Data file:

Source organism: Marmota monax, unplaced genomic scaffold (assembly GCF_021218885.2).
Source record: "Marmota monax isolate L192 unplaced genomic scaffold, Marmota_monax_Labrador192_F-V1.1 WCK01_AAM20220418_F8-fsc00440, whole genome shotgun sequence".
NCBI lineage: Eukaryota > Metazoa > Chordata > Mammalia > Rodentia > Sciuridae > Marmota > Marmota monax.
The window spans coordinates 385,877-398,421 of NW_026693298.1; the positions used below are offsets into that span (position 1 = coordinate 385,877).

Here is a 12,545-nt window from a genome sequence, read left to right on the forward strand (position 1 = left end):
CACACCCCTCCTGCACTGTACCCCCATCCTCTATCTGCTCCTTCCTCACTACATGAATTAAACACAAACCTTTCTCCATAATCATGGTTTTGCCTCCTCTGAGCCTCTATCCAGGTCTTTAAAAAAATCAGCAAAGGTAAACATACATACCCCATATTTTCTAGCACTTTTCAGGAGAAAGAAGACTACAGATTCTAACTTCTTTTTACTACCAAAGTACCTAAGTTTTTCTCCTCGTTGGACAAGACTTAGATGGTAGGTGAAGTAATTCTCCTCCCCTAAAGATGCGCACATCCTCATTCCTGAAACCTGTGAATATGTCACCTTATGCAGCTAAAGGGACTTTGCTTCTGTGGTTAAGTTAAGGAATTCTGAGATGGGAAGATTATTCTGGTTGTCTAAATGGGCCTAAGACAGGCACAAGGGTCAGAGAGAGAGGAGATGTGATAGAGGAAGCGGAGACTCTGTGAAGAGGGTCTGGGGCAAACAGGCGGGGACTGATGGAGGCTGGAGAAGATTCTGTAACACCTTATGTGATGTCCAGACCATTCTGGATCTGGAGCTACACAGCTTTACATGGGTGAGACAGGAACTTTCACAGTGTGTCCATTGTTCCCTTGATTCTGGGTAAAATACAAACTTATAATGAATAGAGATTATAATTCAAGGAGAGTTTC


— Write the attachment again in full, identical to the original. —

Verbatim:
Source organism: Marmota monax, unplaced genomic scaffold (assembly GCF_021218885.2).
Source record: "Marmota monax isolate L192 unplaced genomic scaffold, Marmota_monax_Labrador192_F-V1.1 WCK01_AAM20220418_F8-fsc00440, whole genome shotgun sequence".
NCBI lineage: Eukaryota > Metazoa > Chordata > Mammalia > Rodentia > Sciuridae > Marmota > Marmota monax.
The window spans coordinates 385,877-398,421 of NW_026693298.1; the positions used below are offsets into that span (position 1 = coordinate 385,877).

Here is a 12,545-nt window from a genome sequence, read left to right on the forward strand (position 1 = left end):
CACACCCCTCCTGCACTGTACCCCCATCCTCTATCTGCTCCTTCCTCACTACATGAATTAAACACAAACCTTTCTCCATAATCATGGTTTTGCCTCCTCTGAGCCTCTATCCAGGTCTTTAAAAAAATCAGCAAAGGTAAACATACATACCCCATATTTTCTAGCACTTTTCAGGAGAAAGAAGACTACAGATTCTAACTTCTTTTTACTACCAAAGTACCTAAGTTTTTCTCCTCGTTGGACAAGACTTAGATGGTAGGTGAAGTAATTCTCCTCCCCTAAAGATGCGCACATCCTCATTCCTGAAACCTGTGAATATGTCACCTTATGCAGCTAAAGGGACTTTGCTTCTGTGGTTAAGTTAAGGAATTCTGAGATGGGAAGATTATTCTGGTTGTCTAAATGGGCCTAAGACAGGCACAAGGGTCAGAGAGAGAGGAGATGTGATAGAGGAAGCGGAGACTCTGTGAAGAGGGTCTGGGGCAAACAGGCGGGGACTGATGGAGGCTGGAGAAGATTCTGTAACACCTTATGTGATGTCCAGACCATTCTGGATCTGGAGCTACACAGCTTTACATGGGTGAGACAGGAACTTTCACAGTGTGTCCATTGTTCCCTTGATTCTGGGTAAAATACAAACTTATAATGAATAGAGATTATAATTCAAGGAGAGTTTC